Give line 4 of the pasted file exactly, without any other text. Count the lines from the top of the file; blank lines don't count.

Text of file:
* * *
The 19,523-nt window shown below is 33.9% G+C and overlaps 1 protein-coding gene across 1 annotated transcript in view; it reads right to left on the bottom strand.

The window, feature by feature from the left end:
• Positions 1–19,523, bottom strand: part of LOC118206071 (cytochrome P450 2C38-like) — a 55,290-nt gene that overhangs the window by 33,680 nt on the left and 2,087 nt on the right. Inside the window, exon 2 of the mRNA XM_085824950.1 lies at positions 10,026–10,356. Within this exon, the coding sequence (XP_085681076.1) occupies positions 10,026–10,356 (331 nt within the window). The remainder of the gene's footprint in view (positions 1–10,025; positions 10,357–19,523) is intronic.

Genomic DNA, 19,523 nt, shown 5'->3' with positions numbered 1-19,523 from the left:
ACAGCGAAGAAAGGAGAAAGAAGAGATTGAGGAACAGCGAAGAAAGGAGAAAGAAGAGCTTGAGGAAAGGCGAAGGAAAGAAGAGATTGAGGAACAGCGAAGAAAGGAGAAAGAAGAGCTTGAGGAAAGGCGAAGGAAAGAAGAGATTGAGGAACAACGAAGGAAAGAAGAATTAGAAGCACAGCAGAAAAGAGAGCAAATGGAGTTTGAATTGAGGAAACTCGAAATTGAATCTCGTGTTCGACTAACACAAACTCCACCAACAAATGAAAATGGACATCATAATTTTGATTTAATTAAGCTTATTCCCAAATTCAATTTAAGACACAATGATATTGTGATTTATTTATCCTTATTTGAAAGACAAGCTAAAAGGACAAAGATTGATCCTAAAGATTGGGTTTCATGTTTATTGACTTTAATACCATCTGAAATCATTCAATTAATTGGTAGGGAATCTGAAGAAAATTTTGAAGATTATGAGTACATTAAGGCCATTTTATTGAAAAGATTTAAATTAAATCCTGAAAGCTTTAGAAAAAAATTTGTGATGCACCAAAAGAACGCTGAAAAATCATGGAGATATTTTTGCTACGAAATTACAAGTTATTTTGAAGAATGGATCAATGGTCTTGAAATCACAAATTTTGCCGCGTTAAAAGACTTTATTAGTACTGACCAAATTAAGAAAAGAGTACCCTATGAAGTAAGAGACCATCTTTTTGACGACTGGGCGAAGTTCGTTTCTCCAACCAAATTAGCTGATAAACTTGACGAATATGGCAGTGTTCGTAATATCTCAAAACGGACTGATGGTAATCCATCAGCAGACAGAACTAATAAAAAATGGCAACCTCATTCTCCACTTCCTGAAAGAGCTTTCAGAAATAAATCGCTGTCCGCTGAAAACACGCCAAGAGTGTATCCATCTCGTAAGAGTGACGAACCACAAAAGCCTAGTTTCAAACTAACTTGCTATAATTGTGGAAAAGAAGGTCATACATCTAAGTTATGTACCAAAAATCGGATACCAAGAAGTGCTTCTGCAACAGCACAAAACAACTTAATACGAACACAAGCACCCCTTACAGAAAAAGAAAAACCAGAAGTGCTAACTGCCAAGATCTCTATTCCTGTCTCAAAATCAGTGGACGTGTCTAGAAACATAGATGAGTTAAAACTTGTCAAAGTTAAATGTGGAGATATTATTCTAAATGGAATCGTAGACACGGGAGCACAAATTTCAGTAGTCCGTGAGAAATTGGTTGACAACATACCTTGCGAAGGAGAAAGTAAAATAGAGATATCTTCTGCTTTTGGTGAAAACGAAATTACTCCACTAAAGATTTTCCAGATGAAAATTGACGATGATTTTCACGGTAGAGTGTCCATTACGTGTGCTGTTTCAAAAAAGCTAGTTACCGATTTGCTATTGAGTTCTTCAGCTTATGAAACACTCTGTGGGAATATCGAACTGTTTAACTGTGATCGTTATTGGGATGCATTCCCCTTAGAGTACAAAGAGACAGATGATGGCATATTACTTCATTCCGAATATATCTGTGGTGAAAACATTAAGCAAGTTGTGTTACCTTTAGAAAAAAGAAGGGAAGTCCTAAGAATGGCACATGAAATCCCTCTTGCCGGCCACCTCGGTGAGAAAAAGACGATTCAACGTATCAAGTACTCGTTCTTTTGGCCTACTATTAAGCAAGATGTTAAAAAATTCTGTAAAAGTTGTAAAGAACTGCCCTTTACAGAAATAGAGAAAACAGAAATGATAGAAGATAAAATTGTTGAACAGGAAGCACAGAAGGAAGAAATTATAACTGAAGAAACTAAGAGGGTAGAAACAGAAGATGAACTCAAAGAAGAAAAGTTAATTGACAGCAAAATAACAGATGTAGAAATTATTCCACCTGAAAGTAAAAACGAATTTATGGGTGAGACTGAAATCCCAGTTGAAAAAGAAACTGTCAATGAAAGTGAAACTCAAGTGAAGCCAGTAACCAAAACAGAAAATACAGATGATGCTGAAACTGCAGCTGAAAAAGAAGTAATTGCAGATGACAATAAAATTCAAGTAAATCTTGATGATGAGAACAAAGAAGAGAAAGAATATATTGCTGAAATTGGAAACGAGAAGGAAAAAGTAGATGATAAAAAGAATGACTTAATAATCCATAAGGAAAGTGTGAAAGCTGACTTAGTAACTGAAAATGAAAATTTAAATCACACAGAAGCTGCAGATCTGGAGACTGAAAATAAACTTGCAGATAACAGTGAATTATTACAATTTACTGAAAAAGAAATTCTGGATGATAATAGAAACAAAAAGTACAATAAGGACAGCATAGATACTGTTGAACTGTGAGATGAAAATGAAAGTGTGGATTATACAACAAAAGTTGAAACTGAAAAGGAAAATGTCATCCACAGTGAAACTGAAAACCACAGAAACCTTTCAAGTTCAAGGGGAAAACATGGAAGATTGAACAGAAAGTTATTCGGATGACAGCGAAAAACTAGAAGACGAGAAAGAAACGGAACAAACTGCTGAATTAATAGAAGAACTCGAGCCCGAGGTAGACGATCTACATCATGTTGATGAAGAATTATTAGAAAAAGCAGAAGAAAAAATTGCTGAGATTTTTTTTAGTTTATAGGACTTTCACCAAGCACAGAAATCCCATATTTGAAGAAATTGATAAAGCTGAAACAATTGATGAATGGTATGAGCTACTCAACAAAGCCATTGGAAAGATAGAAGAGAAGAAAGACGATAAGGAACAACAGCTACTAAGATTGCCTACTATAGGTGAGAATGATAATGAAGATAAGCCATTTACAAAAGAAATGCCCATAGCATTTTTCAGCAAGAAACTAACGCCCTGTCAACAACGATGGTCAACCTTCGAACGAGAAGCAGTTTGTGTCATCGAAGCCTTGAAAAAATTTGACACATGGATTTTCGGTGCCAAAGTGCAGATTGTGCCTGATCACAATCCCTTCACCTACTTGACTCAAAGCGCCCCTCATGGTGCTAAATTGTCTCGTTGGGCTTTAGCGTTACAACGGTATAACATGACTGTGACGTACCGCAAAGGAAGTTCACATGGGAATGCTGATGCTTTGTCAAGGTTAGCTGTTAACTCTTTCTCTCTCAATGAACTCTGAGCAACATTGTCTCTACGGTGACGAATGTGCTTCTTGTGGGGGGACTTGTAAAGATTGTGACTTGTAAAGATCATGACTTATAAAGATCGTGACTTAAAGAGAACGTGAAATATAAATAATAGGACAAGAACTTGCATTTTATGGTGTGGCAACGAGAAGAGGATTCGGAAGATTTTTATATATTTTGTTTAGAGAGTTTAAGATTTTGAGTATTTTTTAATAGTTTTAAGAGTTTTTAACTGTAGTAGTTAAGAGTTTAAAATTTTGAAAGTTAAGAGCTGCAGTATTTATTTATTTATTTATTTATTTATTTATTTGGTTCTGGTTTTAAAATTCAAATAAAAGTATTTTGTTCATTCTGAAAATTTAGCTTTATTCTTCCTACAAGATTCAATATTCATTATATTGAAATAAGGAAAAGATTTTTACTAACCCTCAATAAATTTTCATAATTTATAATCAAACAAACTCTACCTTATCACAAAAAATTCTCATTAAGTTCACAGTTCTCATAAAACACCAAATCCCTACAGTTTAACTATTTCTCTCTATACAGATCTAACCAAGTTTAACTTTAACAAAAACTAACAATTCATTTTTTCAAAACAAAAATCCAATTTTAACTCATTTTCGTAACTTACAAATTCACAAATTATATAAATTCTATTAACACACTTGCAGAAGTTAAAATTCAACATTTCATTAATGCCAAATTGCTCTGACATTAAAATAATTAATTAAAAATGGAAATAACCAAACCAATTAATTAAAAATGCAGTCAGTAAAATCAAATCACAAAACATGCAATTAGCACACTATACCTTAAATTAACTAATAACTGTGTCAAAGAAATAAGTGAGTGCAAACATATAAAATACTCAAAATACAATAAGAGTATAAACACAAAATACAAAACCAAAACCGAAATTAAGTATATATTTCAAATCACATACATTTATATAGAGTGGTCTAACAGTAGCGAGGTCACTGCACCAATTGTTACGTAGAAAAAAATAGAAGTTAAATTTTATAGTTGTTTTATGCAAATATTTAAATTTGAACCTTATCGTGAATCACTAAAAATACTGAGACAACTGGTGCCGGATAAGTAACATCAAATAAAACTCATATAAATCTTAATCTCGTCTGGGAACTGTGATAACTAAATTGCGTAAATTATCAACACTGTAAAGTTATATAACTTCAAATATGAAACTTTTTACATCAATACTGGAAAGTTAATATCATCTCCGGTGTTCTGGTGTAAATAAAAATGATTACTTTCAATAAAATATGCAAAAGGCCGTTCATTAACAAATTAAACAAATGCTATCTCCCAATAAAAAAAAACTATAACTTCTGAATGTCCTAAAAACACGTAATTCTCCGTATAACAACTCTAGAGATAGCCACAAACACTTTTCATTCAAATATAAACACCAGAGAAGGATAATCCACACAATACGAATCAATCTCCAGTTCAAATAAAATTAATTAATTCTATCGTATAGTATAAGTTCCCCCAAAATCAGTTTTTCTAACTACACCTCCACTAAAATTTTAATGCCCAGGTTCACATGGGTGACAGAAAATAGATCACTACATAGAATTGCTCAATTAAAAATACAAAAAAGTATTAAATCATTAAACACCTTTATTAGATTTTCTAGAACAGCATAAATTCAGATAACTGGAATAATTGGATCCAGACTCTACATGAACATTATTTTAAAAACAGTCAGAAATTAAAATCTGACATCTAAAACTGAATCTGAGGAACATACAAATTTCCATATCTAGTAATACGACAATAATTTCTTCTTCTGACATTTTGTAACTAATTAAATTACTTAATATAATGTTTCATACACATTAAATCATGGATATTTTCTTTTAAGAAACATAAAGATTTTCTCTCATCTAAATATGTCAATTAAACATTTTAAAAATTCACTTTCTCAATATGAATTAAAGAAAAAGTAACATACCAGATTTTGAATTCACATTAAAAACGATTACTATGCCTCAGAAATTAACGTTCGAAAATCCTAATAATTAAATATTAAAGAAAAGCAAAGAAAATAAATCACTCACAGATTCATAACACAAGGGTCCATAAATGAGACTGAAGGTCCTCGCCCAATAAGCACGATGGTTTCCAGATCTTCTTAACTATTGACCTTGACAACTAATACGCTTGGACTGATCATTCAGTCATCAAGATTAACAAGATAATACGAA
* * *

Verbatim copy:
Genomic DNA, 19,523 nt, shown 5'->3' with positions numbered 1-19,523 from the left: